Strict adherence to the prescribed criteria for patient selection is mandatory to avoid complications and optimize the likelihood of benefit from IF. The indications and contraindications for treatment with intravenous rt-PA are summarized in Table
Current guidelines on rt-PA administration are based on the definition of symptom onset as the last time that the patient was symptom-free or at his/her previous baseline (
Some factors initially listed among the exclusion criteria for IVF in the seminal trials are no longer considered to be contraindications in practice. For instance, the report of a seizure at the onset of deficits should not preclude fibrinolysis as long as the treating physician realized that the persistent deficits are secondary to a stroke and not merely a postictal phenomenon (
Interpretation of brain imaging in the emergency setting has the primary objective of excluding intracranial hemorrhage. Non-contrast CT scan of the head is sufficient for this goal and emergency treatment should not be delayed in order to obtain more advanced imaging modalities (such as multimodality MRI and multimodality CT) (
However, Imaging holds the key for further development despite some limitations. Perfusion/diffusion mismatch can provide a working estimate of the ischemic penumbra in hyperacute stroke and has been successfully used to triage patients. We should keep in mind that Physiology is brain can expand the therapeutic window for thrombolytic therapy.
Apart from hemorrhage, only the presence of multilobar hypodensity (involving more than 1/3 of the cerebral hemisphere) should be considered a radiological contraindication for fibrinolysis (Figure
Adequate control of blood pressure along all process of administration of intravenous fibrinolysis must be achieved to reduce the risk of intracranial bleeding (Table
Fibrinolysis and Post-Fibrinolysis Care
Infusion of the fibrinolytic agent should be started in the Emergency Department without delay as soon as the patient is determined to be a good treatment candidate. After fibrinolysis, the patient should be admitted to a Stroke Unit for strict neurological monitoring by specialized nurses. Post-fibrinolytic management should be ideally guided by a written protocol to ensure optimal care and avoid risks. Patients should be kept on cardiac telemetry for at least the first 24 h.
Neurologic assessments and blood pressure measurements should be performed every 15 min during the infusion, followed by every 30 min for the first 6 h, and then hourly until 24 h after treatment. The rationale for such close blood pressure monitoring is that excessive hypertension in patients treated with intravenous rt-PA is associated with the development of symptomatic hemorrhagic transformation. Hypertension in the 24 h post-fibrinolysis is preferably treated with intravenous labetalol or nicardipine infusion. If systolic blood pressure exceeds 230 mm Hg or diastolic blood pressure exceeds 120 mm Hg, intravenous continuous infusions of antihypertensives (e.g., sodium nitroprusside) should be considered. If the patient develops severe headache, vomiting, or acute refractory hypertension (BP >180/110), an emergency head CT should be obtained to exclude hemorrhage.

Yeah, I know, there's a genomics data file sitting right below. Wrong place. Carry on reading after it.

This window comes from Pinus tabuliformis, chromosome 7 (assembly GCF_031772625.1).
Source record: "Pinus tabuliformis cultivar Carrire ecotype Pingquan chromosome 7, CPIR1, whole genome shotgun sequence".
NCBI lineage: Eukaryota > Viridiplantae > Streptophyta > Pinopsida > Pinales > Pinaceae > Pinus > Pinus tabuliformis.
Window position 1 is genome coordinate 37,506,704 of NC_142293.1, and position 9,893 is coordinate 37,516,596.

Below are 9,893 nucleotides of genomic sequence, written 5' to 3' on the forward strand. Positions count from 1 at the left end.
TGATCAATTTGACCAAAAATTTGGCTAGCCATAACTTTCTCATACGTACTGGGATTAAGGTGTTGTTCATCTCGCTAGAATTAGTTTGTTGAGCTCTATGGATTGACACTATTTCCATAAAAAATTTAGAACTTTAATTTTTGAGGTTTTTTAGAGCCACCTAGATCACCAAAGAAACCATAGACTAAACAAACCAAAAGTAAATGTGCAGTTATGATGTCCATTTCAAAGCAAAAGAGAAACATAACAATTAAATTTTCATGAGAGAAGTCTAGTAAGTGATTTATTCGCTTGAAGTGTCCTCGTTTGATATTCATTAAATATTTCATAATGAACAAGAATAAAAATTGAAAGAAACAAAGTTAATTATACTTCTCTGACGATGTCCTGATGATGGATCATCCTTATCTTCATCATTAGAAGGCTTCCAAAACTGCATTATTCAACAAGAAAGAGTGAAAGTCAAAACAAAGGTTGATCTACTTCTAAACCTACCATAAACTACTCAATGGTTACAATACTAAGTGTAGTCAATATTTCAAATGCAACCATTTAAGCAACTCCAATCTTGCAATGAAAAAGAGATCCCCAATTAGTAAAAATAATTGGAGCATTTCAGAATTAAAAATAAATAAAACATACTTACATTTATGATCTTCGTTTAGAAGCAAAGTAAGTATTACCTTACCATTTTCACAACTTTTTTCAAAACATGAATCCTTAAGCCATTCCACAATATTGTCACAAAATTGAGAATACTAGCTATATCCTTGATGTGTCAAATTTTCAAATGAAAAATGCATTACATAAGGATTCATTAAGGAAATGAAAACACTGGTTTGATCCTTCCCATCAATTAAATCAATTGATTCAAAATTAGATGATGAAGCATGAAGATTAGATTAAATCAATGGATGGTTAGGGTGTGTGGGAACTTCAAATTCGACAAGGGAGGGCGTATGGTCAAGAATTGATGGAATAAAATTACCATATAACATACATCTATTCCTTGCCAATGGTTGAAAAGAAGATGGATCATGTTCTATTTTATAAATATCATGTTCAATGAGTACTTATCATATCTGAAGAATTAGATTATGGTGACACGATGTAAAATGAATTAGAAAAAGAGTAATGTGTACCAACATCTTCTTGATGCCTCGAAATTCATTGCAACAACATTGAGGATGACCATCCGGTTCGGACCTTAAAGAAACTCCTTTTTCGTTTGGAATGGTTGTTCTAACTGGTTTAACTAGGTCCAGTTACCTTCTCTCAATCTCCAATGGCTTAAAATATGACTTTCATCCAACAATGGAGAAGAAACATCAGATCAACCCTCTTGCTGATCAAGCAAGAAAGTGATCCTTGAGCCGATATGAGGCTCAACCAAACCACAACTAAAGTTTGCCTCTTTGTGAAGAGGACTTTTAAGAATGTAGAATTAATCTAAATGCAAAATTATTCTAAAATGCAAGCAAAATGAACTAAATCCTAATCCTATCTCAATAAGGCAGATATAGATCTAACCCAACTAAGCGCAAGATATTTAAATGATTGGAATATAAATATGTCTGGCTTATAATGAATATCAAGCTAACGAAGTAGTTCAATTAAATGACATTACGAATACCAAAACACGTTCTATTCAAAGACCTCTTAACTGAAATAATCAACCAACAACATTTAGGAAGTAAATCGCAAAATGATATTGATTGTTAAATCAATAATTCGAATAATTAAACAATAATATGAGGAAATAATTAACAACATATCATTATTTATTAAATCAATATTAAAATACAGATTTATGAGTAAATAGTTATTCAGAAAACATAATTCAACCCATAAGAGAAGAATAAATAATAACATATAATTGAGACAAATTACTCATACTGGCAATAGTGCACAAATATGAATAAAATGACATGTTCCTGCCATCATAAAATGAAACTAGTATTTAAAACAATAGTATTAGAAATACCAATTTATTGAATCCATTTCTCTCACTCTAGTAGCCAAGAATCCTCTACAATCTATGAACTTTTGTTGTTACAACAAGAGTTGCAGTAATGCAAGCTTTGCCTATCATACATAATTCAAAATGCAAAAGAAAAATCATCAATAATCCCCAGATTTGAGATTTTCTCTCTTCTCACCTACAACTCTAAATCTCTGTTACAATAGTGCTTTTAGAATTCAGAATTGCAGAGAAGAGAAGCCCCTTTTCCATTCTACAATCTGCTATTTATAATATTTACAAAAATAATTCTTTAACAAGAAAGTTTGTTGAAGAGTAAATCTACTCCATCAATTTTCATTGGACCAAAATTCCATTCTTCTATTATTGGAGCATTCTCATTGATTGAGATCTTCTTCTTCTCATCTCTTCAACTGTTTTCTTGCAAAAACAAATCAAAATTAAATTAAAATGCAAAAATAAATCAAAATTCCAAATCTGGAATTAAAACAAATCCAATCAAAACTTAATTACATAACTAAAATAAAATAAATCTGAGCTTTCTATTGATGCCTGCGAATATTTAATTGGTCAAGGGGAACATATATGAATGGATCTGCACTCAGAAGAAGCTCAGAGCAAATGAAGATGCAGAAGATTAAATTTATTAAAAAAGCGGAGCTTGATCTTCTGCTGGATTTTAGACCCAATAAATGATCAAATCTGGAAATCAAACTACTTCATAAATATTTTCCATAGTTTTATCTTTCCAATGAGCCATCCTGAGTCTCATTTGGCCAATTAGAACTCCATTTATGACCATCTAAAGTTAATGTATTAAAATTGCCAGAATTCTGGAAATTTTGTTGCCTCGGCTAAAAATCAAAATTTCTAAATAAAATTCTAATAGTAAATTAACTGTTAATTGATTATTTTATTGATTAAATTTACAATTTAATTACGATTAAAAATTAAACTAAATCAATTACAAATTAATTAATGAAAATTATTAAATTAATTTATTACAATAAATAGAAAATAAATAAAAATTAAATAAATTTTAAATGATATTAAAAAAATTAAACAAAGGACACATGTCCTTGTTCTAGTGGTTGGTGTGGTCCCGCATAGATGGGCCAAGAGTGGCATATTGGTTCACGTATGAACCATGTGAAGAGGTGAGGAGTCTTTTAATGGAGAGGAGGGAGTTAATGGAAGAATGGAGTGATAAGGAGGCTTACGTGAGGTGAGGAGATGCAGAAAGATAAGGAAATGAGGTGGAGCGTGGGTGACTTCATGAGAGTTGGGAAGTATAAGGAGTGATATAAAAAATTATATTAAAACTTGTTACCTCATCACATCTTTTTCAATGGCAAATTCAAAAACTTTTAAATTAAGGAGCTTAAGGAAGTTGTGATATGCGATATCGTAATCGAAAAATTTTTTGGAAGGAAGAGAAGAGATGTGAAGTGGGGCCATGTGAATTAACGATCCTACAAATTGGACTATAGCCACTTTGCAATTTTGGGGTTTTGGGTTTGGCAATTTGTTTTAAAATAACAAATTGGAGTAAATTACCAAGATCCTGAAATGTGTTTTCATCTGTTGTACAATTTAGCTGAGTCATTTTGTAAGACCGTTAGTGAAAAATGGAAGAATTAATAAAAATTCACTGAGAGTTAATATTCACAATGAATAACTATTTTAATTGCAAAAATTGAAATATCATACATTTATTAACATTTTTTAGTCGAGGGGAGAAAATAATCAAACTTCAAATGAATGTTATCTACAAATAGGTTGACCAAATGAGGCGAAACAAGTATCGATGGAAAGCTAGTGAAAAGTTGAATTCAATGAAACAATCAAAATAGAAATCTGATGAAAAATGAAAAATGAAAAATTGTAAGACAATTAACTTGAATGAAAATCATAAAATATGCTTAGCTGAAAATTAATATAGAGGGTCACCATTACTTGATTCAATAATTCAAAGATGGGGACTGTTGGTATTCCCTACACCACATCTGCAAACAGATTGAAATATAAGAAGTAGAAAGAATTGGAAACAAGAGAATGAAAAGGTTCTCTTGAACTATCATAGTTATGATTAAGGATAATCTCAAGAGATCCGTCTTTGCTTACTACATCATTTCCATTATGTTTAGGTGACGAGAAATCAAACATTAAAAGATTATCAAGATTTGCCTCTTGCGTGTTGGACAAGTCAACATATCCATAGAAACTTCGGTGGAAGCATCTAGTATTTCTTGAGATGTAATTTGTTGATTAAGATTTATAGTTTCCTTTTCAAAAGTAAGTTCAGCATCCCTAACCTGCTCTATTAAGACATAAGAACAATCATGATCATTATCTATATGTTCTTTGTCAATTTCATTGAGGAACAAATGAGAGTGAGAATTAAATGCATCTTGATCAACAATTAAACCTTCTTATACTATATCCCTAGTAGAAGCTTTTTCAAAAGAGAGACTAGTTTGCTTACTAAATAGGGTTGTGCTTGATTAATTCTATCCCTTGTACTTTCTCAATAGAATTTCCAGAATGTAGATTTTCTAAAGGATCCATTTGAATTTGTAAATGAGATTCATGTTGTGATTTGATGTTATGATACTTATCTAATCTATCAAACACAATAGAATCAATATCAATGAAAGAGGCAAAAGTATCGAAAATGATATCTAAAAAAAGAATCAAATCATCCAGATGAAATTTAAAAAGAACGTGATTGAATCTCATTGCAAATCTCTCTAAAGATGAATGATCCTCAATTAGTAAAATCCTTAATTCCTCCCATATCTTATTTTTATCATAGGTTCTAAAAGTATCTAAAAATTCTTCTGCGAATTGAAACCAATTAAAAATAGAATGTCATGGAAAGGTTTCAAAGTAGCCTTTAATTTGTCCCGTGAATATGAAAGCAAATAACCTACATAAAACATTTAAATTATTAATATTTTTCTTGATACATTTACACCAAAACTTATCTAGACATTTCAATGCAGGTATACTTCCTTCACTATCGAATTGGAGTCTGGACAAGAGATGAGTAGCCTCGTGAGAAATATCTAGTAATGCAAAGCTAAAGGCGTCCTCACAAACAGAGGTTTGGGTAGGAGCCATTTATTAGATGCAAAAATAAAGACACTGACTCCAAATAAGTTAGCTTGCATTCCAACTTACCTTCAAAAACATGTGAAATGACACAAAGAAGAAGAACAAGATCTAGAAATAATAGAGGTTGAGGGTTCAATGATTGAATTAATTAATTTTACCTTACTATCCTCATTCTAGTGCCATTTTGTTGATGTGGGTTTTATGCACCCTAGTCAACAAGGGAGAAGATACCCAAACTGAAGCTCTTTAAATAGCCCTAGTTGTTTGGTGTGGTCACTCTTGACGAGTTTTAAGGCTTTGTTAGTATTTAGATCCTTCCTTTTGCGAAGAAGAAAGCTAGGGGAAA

Bleeding complications in general and intracranial hemorrhage in particular are the most common and feared adverse events after intravenous fibrinolysis. However, disabling or fatal intracranial hemorrhages after fibrinolysis typically occur in older patients with severe deficits and large areas of ischemia at presentation (
Hyperglycemia and fever have been independently associated with increased risk of poor outcome in the setting of acute ischemic stroke. Any fever should be investigated for source as it may be the first sign of an infectious complication such as pneumonia. Strict monitoring of blood glucose (with insulin as needed to maintain levels between 140 and 180 mg/dL) and avoidance of hyperthermia are essential measures of supportive care. Follow-up brain imaging should be obtained at 24 h after treatment, prior to the initiation of antithrombotics (antiplatelet agents or anticoagulants).
Additional complications from rt-PA include angioedema, which may cause partial airway obstruction, and, very rarely, myocardial rupture in patients with previous large myocardial infarctions.
Outcome Predictors of After IVF
The most important predictor is worse neurological deficits (i.e., higher NIHSS score) and disturbances of consciousness at presentation at presentation, higher admission blood glucose level, old age, and early ischemic changes and hyperdense middle cerebral artery sign on baseline CT scan are the main predictors of poor outcome upon initial evaluation (